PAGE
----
On the UN’s World Oceans Day, Equinor said it will be launching its ambitions for reducing its own emissions from ships and how the company will contribute to decarbonising shipping.
Equinor’s maritime climate ambitions are embedded in the company’s climate roadmap launched on 6 February 2020. The climate roadmap aims to ensure a competitive and resilient business model fit for long-term value creation and in line with the Paris agreement.
The maritime sector represents 6% of total greenhouse gas emissions in Norway and 2–3% of global emissions. Being both a producer and a supplier of fuel to the maritime sector, Equinor has extensive maritime activity around the world, including around 175 vessels on contract with the company at any time.
“As a producer and user of maritime fuel, Equinor has a good opportunity to help decarbonise shipping. From our position on the Norwegian continental shelf (NCS), we will develop new solutions contributing to substantial emission reductions together with the maritime industry in Norway and internationally,” says Irene Rummelhoff, Equinor’s executive vice president for Marketing, Midstream and Processing (MMP).
Equinor has set the following ambition for its maritime activity:
- By 2030: Halving maritime emissions in Norway compared to 2005 emissions.
- By 2050: Halving global emissions compared to 2008 emissions.
Our ambitions for the maritime activity are in line with the goals of the International Maritime Organisation (IMO) for global shipping and the goals set by Norwegian authorities.
As a supplier of fuel to the maritime sector, Equinor’s ambition is as follows:
- By 2030: Escalating its production and use of low-carbon fuels.
- By 2050: Strongly increase production and use of zero-emission fuels.
Equinor has worked systematically on reducing its carbon intensity by developing new types of vessels and using alternative fuels in close collaboration with the industry. Equinor has been a pioneer in using liquefied natural gas (LNG) as a fuel, and during 2021 we will introduce large-scale use of liquefied petroleum gas (LPG) as a fuel.
A new hybrid battery system has been introduced for 19 supply vessels on contract with Equinor on the NCS, and the next generation of dual-fuel vessels is being introduced to the fleet continuously. The company has also, in collaboration with the maritime industry, started developing the world’s first supply vessel to run on zero-emission ammonia.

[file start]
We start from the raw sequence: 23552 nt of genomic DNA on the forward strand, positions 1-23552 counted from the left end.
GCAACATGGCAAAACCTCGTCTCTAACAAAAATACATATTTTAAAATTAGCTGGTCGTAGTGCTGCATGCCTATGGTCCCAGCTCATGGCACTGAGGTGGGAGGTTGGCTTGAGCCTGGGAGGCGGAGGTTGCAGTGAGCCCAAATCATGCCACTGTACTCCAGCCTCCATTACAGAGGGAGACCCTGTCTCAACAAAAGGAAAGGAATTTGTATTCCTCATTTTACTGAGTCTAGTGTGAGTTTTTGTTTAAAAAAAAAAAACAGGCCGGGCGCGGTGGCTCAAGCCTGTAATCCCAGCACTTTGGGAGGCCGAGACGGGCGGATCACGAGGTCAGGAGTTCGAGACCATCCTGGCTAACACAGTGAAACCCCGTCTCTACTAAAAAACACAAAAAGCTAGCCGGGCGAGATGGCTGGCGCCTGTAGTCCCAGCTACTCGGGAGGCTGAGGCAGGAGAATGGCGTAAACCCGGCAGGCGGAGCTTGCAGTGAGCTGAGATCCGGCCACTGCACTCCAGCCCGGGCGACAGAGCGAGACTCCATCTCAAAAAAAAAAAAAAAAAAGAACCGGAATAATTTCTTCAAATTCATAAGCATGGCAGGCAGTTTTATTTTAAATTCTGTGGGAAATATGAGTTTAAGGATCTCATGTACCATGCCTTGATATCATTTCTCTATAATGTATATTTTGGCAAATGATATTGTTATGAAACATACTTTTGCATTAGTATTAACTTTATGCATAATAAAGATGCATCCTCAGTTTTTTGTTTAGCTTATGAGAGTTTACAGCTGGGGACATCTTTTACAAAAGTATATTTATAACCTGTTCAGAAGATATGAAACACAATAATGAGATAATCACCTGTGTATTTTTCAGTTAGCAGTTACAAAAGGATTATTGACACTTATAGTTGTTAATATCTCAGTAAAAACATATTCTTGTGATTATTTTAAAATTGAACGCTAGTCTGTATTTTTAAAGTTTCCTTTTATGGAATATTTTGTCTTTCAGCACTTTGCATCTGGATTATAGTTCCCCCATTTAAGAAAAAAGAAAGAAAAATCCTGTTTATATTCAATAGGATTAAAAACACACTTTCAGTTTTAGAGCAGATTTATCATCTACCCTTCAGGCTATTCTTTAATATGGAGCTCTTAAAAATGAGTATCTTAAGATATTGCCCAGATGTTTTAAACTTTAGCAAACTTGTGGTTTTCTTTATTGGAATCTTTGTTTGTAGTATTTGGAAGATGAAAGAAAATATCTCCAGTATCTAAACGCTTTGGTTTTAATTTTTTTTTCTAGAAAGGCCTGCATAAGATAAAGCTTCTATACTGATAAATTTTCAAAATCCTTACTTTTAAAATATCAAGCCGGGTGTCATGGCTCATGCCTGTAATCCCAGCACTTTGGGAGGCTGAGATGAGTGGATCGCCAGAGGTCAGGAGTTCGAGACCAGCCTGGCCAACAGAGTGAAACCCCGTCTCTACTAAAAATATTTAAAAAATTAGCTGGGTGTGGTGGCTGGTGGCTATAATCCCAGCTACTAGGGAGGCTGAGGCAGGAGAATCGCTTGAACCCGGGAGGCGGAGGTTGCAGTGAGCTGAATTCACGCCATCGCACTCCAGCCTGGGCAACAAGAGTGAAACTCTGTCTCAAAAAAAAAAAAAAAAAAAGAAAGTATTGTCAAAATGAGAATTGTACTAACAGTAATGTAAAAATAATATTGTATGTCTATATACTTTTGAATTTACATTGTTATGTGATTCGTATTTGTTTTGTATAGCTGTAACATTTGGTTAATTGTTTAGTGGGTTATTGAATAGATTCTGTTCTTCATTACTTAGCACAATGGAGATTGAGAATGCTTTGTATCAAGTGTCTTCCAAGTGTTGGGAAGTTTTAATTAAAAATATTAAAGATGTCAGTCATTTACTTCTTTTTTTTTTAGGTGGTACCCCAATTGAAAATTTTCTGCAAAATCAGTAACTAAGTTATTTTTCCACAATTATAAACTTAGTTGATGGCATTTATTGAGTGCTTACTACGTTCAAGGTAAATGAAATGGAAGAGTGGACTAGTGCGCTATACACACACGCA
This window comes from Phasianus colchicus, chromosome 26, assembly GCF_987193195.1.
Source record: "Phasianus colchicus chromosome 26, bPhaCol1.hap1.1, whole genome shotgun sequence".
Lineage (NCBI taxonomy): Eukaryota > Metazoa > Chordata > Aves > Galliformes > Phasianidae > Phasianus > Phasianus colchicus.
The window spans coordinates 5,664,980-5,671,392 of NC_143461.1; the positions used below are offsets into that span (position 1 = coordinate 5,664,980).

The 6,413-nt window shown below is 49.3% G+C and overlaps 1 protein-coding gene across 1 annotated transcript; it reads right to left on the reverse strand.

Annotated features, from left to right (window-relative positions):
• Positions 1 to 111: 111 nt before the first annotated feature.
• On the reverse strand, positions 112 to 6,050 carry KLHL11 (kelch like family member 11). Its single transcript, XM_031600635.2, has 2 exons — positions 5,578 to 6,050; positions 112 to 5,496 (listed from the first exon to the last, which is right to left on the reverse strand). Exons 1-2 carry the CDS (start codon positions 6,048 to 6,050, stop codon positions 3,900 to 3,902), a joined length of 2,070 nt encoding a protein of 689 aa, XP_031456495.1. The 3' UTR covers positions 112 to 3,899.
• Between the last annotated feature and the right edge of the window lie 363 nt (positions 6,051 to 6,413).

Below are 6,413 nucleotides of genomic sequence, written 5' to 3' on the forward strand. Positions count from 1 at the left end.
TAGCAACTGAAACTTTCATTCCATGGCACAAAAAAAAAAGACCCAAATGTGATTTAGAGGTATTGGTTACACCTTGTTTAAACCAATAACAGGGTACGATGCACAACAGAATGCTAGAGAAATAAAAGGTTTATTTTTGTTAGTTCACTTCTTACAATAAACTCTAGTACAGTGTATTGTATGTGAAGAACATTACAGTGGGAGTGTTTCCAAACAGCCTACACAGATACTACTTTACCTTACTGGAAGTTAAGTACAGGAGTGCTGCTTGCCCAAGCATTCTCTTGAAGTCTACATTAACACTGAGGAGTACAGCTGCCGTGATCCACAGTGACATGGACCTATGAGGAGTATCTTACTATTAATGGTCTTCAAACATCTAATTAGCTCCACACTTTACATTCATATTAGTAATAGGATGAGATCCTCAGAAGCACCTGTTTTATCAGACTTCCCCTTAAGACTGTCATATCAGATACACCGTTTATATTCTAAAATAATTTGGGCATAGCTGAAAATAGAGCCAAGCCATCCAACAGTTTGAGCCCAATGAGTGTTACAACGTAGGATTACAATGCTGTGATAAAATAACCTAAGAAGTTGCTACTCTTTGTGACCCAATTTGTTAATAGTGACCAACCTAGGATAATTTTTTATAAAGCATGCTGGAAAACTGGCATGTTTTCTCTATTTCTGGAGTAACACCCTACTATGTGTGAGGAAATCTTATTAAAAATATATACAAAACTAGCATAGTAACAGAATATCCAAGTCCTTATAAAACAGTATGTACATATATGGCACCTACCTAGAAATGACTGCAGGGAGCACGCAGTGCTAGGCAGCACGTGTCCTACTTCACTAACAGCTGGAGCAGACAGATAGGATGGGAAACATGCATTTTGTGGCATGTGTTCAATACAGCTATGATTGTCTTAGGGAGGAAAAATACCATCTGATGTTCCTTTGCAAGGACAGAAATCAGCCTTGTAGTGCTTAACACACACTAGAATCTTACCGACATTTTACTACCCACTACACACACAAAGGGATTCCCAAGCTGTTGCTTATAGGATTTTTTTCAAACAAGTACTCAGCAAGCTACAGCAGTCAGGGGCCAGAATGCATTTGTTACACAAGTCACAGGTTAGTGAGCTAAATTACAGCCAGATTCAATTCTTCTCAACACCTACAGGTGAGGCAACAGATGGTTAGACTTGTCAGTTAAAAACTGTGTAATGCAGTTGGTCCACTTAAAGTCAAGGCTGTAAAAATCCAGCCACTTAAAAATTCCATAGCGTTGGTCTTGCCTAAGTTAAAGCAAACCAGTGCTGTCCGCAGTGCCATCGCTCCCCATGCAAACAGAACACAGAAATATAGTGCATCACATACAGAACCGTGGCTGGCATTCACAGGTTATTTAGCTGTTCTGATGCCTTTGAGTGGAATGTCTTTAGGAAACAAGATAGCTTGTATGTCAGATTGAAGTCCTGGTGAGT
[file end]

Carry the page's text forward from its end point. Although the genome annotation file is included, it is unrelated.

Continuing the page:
Equinor will continue supporting the development of low-carbon fuels for the industry. In an intermediate phase we will introduce batteries, hybrid solutions as well as LNG and LPG solutions. Our longer-term ambition is to develop value chains for zero-emission fuels to the maritime sector that will gradually replace low-carbon fuels.
“Equinor will play an important role in developing new zero-emission fuels for ships, such as hydrogen and ammonia, in combination with carbon capture and storage. As a major maritime player and a producer of maritime fuels we can help establish new value chains in the sector, for example by pilot projects together with other players. We see this as an exciting business opportunity that fits the company’s strategy and technological advantages as well as Norway’s role as a laboratory for new maritime technology,” says Rummelhoff.
Equinor has identified the following areas for developing zero-emission fuels for the maritime sector:
- Increasing the share of biofuel in marine fuels
- Developing ammonia and hydrogen from natural gas in combination with carbon capture and storage or by electrolysis of water from renewable power.
“A successful development of zero-emission fuels for the maritime sector will require close collaboration between the industry, shipowners, technology suppliers, international organizations and authorities. If we succeed, we will achieve a zero-emission shipping industry and contribute to a more sustainable use of the world oceans,” says Kjetil Johnsen, vice president for the shipping, ship technology and vetting unit.
“From 2015, Equinor has gradually renewed its tanker fleet, which is an important contribution to reaching Equinor’s ambitions. We expect the total carbon intensity for the tanker fleet to be reduced by 45% in 2025, compared to 2008,” says Johnsen.
- From 2015, Equinor has gradually renewed its tanker fleet. Long-term contracts have been signed for around 30 state-of-the-art energy-efficient ships with several Norwegian and international shipowners. We have also entered into agreements for long-term use of additional ten ships that will come into operation in the period 2020-2022.
- Four of the ships are the latest generation of shuttle tankers running on LNG. The ships can also run on liquid volatile organic compounds (LVOC) combined with LNG. This is innovative technology that will be used for the first time in the world by these ships.
- Seven of the ships are to be used for LPG transport (very large gas carriers, VLGC, and medium gas carriers, MGC) and fuel. Coming into operation in 2021-2022, the LPG ships will be among the first in the world in this field.
- By introducing ships running on gas (LNG, LPG and LVOC) we are also paving the way for using other low-carbon fuels, such as ammonia and biogas, at a later stage.
- Since 2011, Equinor has reduced CO2 emissions from its logistical operations for the NCS by 600,000 tonnes. Our ambition is to halve emissions in the NCS supply chain by 2030.
- Equinor has signed an agreement with the shipowner Eidesvik Offshore for converting the Viking Energy supply vessel to run on ammonia. Viking Energy could be the first supply vessel in the world to run on ammonia for long distances, without any greenhouse gas emissions. The vessel will supply installations on the NCS.